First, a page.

Too much talent. Too much shooting. Too much length. Too much Zona.

The top-seeded Arizona Wildcats cruised against 16-seed Wright State. There was a brief moment where the Raiders made you sit up in the chair and focus in a little more; might they do it? The margin was cut to just seven early in the second half. Then came the Arizona Avalanche. It always comes. In 5:01 of game clock, Arizona flipped the game, went up 20, and never looked back.

The Wildcats are moving on to the second round of the NCAA Tournament after an 87-70 win over Wright State.

Their first trip back to the NCAAs in four years—and the first trip period for guys in the rotation—is off and running.

“I was proud of how our guys hung in there today,” head coach Tommy Lloyd said after the game. “The first time for these guys experiencing an NCAA Tournament game, first-round games are always interesting, and not because it’s a 1-16 (matchup) but because of the way the crowd setup is. Obviously, there were a lot of Arizona fans there, but it was a pretty calm atmosphere. … Just having these guys get a good feel for that, it’s a good deal and a good experience going forward.”

Bennedict Mathurin scored 18 points. Dalen Terry stuffed the box score with 16 points, seven boards, and four assists. Christian Koloko proved the force Wright State couldn’t handle, putting up 17 points, 13 boards, six assists, and five blocks. Azuolas Tubelis pitched in 13 points on 6-of-8 shooting. Pelle Larsson had 11 on 3-of-4 from deep.

Arizona hit 18 of its first 25 shots before a little lull to end the first half. Lloyd admitted he had an eye toward the end of a full 40-minute game and didn’t want Koloko to pick up an extra foul, so he threw out a lineup the Wildcats haven’t used in a while and Wright State closed on a 7-2 spurt to get the margin to 11 at the break.

There were the 10 first-half turnovers as well.

Justin Kier, starting in place of the injured Kerr Kriisa, was a little jumpy to start. Arizona was a little loose with the basketball.

“We’ve just got to tighten it up,” said Lloyd. “I don’t want these guys to play conservative, and obviously we’re playing without Kerr right now, so we’ve just got to tighten it up a little bit and hopefully we’ll be able to reign it in for the next game because we’re obviously shooting a great percentage but the turnovers on offense kill your efficiency.”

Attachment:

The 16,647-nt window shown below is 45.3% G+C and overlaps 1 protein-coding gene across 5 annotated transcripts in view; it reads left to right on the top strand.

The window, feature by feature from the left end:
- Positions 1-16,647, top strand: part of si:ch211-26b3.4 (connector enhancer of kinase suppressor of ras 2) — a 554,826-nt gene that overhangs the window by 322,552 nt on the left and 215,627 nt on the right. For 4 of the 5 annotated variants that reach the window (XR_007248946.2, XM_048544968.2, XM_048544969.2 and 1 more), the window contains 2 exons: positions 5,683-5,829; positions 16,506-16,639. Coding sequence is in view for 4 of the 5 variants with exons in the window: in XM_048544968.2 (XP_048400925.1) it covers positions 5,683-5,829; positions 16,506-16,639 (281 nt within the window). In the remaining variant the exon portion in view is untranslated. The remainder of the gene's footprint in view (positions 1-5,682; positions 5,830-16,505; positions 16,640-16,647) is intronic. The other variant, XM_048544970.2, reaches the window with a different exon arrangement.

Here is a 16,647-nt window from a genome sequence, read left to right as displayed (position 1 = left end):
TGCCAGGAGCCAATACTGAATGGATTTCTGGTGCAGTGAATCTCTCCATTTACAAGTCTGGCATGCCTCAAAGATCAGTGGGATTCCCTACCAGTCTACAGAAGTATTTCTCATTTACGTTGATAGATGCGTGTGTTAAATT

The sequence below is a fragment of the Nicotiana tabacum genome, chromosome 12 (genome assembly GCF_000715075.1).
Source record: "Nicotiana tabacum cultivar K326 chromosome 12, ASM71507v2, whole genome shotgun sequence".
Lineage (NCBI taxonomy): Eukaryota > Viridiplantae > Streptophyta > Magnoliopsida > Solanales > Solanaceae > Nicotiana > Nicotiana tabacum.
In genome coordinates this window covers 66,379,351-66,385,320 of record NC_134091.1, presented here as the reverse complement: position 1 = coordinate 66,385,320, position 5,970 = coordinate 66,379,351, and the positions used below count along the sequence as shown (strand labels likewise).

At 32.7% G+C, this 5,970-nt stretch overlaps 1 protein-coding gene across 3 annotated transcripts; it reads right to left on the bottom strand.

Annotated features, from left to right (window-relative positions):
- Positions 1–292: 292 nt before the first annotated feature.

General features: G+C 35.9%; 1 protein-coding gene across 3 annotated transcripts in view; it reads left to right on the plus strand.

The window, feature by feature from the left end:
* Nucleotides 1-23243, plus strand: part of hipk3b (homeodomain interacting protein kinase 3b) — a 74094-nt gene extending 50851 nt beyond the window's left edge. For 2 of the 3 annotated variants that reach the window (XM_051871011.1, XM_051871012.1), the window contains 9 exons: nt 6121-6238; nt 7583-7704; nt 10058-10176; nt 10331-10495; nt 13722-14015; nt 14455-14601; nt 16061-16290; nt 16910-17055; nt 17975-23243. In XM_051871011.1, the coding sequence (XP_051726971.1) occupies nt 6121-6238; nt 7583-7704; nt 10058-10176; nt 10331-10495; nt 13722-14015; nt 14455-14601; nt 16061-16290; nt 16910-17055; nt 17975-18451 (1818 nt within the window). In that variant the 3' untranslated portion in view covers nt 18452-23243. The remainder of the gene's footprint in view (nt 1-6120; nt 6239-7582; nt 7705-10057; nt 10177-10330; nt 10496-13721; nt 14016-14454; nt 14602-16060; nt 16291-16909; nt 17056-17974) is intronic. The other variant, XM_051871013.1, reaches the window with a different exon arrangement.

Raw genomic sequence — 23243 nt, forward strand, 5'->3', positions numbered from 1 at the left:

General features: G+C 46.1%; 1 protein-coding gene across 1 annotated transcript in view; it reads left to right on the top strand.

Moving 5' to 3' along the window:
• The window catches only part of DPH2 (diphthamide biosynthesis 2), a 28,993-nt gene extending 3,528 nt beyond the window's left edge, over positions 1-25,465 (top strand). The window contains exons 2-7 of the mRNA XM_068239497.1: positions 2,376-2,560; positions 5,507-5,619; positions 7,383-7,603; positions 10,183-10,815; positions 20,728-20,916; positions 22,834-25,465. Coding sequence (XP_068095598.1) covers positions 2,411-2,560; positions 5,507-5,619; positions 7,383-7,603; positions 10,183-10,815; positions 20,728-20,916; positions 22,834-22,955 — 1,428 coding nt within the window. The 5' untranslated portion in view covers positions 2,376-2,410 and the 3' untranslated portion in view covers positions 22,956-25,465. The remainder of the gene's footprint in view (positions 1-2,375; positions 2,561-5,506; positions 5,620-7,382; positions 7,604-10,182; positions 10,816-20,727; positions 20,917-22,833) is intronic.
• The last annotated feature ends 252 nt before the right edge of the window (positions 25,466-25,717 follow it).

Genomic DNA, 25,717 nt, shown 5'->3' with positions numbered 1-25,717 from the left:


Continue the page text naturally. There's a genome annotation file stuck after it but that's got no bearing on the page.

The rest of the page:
They had nine more in the second half.

Wright State was daring Arizona to shoot. Teams sag off you like that, and there’s a tendency to force a pass instead of taking what’s open.

Lloyd said it multiple times, that 1-16 matchups aren’t ever as easy as most think they are for the 1-seed. There’s pressure. There’s a sense that if you don’t blow the 16-seed out by 30 points you played a poor game.

“You could even feel at the start of the second half when they made that little run and cut it to (seven), I think more fans got behind it than just Wright State fans, and that’s what makes these atmospheres interesting,” Lloyd said. “You know, I don’t know if Seton Hall or TCU’s fans are rooting for us. It makes it an interesting environment and you’ve kind of got to get used to that a little bit.”

That’ll change as Arizona advances deeper into the field.

The message all week leading up to the game was to just play fast and free. Ignore everything else. Let it rip, Lloyd told his team. Have fun. Take the first open 3 you see. Go for the steal when the opportunity presents itself. Arizona shot 11-for-20 on triples. Lloyd liked the shot selection. The Wildcats only forced six Wright State turnovers, but their length clearly bothered the Raiders.

That was no more apparent than in the way Wright State tried—and failed—to guard Koloko. No player in tournament history has had the line Koloko posted. In his previous six games, Koloko had five total assists. Against the Raiders, he had six.

Wright State was digging ball-side on entry passes to the big man and trying to take away Arizona’s high-low lob actions. They collapsed the paint with hopes to try and force UA’s perimeter guys into jumpshooters. As just about everyone else has learned this season, Arizona has counters, and it has pretty confident shooters.

Tubelis knocked in a jumper after the defense sunk off him to take away the lob, then cracked a smile as he jogged back up the floor. When Wright State went under screens on Mathurin, he rose and made them pay.

When the defense collapsed on Koloko, he kicked to open shooters beyond the 3-point line. Lloyd seemed generally please with his offense.

Obviously, 19 turnovers against teams that can match Arizona’s length and skill will be tough to overcome but, remember, Arizona is also playing without its point guard.

“We’re 3-0 without our starting point guard, and it’s a good time of the year to be 3-0,” Lloyd said with a smile.

Sure is.

“The calculus today was simple: I didn’t feel like (Kriisa) was quite ready to play and was hoping we could get through this game without needing him, and fortunately we (did),” Lloyd said. “Now we’ll roll up our sleeves and see what tomorrow brings. He’s closer to playing than not playing, so hopefully soon.”

With Kriisa or without him, Arizona knows it’ll have to be a little cleaner. “There’s a lot of things to go over,” Mathurin said. “We had a lot of turnovers. Bad decisions. We didn’t play with fundamentals at first. But, you know, we adjusted in the second half, took care of the ball a little bit better.” But this was a good start. If you’re nitpicking a 17-point win, you’re in a good spot.

Arizona returns to the floor Sunday against the winner of Seton Hall-TCU.